Standing on the threshold of financial and far greater moral responsibility, what does the young doctor see before him? He is the belated producer, looking to benefit society and yet with no means of livelihood. Shall he go to the country town with its lessened chances for progress and achievement? Even there the time before he begins to pay current expenses is, if he is fairly fortunate, something like two years, and the expense during that lean period something like $1,000 annually. Shall he stay in the large city where his chances of service and prominence—in bald terms his prospects for a last quiet few years, if he ever attain to them—are bigger, and so a more hazardous problem? For in the big city his expenses are proportionately greater, and his term of unremunerative service proportionately longer, so that from five to eight years and from $7,500 to $15,000 more may be required before he sees where his bread and butter are coming from.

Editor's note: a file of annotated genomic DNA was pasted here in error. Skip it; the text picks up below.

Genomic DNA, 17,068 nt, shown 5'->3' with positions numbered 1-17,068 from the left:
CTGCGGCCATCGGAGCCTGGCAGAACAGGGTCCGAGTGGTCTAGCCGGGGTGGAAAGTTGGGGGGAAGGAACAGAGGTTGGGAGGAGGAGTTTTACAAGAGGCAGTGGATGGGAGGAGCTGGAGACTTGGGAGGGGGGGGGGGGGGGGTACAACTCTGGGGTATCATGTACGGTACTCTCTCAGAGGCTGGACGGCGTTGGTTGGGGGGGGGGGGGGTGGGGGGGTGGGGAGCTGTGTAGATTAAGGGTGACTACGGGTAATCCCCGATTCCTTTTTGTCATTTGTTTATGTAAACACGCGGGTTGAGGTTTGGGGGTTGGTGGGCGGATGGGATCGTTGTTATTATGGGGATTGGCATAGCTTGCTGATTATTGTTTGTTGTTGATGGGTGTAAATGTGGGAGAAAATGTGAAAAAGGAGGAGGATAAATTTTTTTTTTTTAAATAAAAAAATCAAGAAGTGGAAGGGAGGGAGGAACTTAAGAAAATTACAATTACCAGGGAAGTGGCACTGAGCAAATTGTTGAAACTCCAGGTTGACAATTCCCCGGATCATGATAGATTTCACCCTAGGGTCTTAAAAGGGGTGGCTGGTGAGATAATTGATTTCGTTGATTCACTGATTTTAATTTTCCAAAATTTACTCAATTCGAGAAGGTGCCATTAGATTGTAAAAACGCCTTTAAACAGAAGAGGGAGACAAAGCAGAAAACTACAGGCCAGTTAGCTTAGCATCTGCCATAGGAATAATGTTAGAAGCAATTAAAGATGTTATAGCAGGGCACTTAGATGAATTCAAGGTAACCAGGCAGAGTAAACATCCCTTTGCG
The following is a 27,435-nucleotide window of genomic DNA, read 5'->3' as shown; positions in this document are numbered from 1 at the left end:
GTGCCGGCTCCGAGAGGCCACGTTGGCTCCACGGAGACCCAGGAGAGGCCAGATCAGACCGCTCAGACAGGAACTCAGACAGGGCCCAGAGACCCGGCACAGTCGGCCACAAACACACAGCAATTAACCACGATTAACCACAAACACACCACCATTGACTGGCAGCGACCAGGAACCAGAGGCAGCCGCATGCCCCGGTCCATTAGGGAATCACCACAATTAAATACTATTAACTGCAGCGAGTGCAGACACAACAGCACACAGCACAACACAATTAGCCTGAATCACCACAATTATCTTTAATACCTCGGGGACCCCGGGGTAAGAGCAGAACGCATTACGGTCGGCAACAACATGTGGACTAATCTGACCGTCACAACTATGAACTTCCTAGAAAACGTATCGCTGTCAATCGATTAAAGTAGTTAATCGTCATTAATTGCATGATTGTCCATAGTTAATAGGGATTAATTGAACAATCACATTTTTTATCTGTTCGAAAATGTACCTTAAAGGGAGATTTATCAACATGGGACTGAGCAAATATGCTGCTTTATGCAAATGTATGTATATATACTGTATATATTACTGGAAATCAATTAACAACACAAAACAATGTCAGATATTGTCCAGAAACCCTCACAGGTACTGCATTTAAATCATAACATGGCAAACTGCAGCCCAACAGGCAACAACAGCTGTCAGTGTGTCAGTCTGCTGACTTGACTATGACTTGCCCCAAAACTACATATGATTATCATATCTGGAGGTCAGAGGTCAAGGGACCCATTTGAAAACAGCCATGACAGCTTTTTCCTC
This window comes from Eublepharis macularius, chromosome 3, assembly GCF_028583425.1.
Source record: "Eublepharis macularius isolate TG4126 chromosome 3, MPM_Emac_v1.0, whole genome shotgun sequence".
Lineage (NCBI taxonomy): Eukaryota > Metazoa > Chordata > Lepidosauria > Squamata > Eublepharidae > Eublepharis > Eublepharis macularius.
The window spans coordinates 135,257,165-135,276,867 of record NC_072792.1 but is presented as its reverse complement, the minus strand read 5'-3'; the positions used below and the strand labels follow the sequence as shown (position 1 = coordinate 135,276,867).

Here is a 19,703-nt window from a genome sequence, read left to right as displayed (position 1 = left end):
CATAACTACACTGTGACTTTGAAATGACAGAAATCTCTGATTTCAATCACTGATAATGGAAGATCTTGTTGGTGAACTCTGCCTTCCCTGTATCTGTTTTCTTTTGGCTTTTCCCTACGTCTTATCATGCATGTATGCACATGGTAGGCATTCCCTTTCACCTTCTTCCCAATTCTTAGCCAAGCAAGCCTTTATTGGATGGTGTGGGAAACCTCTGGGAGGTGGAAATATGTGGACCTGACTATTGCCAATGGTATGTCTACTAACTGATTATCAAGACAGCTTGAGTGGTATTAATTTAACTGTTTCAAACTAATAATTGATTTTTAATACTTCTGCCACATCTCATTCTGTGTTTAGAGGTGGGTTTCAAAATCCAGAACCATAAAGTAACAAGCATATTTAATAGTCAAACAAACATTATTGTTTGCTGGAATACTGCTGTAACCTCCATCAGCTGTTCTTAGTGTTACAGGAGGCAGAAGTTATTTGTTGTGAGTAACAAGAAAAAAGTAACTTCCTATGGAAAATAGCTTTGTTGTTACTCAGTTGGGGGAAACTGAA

And here I should like to quote, though in abbreviated form, the figures compiled by an able and rising young physician (not yet thirty-six) in New York, partly because of long acquaintance, but chiefly because of a personal knowledge of the conscientiousness with which they were prepared and the struggle which, to those who know him, their size only emphasizes.

The value in time and money spent in acquiring a medical education during ten years he places at

$29,400, the time value being figured on a statistical earning table of men in commercial pursuits. “The average doctor may expect to be selfsupporting,” says he, “after the end of the third year. (That is, selfsupporting at thirty-two or thirtythree, but with his investment still unpaid.) The figure at which he places the cost of the first year of independent practice is $3,500; for the succeeding two years a little less because of the large initial investment necessary.